Picture this: December rolls around and credit cards emerge from your wallet. In a binge of holiday spending, you splurge on expensive gifts for your kids, grandparents, aunts, and uncles. You figure you’ll pay the charges off in January. But when January arrives, other expenses take priority. Credit card balances, instead of being paid off, accumulate. Does this cycle sound familiar? Studies estimate that a third of Americans acquire new debt during the holidays, and about 7% are still paying off bills from last year’s seasonal spree.
If you’re wondering how to tackle that big January invoice and make next year more manageable, consider these six tips.
- Cut back on January and February spending. Eat out less. Skip the morning stop at the coffee shop. Cancel unused subscriptions and memberships. Pack a lunch. Then direct that freed-up cash toward outstanding credit card balances.
- Sell unused or unwanted items. Scour the attic for stuff you haven’t used in years. Hold a garage sale or post saleable items on eBay or Craigslist. Add unwanted gifts or gift cards to the “for sale” listings.
- Stop borrowing. It’s tough to trim credit card debt when you’re adding to the balance. So when you head to the shopping mall, leave your credit cards behind. Don’t fall for the “easy financing” appeals of furniture shops and car dealerships. Resist the urge to reach for the plastic.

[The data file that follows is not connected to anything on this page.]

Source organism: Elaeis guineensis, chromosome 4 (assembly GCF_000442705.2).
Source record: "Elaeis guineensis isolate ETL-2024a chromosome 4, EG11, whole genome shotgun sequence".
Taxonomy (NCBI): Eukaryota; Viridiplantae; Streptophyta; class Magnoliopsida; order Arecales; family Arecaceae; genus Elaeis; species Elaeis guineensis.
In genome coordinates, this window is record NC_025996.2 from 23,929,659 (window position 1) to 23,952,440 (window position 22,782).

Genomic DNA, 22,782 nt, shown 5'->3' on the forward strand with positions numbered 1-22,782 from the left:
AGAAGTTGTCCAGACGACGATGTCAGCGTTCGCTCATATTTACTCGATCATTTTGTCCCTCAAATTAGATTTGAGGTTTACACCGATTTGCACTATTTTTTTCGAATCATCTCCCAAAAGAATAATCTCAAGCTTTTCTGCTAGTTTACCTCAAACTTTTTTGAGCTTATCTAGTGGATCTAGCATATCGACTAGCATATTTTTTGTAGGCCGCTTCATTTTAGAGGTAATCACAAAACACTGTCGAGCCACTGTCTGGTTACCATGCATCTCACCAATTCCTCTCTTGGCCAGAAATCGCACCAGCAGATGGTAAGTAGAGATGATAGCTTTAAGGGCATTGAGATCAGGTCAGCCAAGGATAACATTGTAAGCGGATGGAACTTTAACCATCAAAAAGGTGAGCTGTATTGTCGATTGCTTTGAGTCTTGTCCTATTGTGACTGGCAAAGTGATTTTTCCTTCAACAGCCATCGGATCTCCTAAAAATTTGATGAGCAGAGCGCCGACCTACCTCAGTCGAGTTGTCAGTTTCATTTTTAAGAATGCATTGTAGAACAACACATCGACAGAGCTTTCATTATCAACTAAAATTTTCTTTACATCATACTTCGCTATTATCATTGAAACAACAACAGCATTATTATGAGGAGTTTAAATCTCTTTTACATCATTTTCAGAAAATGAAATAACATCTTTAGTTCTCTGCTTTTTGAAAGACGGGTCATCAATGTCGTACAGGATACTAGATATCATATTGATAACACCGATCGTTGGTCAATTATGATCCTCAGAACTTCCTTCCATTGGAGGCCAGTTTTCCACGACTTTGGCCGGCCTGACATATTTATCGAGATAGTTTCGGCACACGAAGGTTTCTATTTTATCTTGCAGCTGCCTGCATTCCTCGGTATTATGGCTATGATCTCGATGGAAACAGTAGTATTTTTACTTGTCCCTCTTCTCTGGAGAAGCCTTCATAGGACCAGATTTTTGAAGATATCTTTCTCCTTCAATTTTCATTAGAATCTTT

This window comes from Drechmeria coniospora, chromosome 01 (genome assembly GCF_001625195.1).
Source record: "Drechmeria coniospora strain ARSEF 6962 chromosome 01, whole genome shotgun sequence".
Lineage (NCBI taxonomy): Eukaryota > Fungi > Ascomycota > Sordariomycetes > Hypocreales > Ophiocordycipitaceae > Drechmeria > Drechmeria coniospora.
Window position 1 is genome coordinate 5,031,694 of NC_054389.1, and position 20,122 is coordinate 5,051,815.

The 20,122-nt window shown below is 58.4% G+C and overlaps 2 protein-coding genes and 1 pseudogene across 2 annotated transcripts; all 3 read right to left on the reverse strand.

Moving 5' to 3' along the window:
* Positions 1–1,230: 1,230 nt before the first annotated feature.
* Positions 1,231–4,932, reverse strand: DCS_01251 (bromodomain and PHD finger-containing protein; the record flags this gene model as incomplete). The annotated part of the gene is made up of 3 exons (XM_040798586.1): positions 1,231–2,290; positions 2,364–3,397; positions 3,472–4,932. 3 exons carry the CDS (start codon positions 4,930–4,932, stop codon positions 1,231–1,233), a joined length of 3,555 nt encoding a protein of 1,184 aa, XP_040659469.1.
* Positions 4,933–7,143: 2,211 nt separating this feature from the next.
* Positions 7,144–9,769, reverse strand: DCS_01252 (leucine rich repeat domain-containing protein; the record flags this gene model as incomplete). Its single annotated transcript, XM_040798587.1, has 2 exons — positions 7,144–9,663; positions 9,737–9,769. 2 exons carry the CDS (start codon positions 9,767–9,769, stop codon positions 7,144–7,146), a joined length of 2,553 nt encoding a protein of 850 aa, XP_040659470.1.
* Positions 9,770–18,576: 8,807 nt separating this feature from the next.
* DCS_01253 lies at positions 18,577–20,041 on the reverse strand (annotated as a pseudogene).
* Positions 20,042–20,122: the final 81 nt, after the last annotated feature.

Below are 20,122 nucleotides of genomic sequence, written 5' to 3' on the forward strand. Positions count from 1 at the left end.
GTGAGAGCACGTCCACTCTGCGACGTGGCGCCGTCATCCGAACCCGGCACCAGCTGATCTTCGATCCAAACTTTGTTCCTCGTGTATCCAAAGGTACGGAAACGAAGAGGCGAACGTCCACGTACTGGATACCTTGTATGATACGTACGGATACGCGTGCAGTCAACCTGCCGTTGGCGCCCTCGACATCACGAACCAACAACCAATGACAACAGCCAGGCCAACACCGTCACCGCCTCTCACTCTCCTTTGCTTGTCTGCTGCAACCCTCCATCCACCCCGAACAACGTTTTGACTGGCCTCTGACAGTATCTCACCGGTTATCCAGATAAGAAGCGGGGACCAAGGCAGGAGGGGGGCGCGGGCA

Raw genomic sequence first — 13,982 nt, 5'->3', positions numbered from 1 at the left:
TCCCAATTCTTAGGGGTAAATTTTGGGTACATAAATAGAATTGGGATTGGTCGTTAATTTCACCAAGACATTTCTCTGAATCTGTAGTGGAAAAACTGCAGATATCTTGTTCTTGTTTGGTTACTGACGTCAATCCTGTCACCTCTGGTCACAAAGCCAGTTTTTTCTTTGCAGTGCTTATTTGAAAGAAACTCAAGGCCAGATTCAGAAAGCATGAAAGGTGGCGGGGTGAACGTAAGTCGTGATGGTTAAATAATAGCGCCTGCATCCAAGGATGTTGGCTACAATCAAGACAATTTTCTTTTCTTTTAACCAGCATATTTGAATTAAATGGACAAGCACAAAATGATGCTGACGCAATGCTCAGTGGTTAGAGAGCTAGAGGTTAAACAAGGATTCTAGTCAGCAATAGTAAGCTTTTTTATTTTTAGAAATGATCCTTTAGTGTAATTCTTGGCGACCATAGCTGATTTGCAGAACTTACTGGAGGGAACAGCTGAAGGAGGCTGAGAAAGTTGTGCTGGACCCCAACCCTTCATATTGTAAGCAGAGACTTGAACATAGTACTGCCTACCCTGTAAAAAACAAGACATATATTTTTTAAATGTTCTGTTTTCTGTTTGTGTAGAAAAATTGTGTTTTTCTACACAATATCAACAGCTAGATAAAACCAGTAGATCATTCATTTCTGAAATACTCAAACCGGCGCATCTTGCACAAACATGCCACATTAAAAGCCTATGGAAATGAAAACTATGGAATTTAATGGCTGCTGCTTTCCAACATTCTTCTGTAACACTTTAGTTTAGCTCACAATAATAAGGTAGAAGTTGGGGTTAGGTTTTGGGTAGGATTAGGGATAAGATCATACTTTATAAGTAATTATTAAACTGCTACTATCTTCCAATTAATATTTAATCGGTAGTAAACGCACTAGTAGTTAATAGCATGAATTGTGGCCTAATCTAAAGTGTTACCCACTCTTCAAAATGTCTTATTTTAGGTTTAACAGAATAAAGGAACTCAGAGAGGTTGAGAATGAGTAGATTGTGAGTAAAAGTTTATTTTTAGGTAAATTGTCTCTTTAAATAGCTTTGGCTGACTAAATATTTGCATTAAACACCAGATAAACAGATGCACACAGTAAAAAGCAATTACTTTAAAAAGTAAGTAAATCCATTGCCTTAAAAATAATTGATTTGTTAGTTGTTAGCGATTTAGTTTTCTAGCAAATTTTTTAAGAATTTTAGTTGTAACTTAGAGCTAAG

- Organize your debt. If you have several outstanding credit card balances, make two lists. Organize one by outstanding balances, smallest to largest. Organize the other by interest rate, highest to lowest. Paying off even one low-balance credit card can be motivating. Alternatively, you might want to tackle high-interest debt first because it makes the most sense from a mathematical standpoint. Either way, the goal is the same: whittle away debt until it disappears using the method that works best for you.
- Start saving for next year. Set aside a small amount each week. Doing this by automatic bank transfers is a relatively painless way to accumulate funds for next December.
- Reconsider holiday priorities. Take a hard look at your standard holiday processes. Call a family meeting. Consider downsizing holiday gift exchanges by putting cost restrictions on gifts or drawing names from a hat. You may find that friends and family appreciate your thoughtfulness, especially when faced with their own January bills.
Contact us for more debt management tips. We’re here to help you make the most of your money.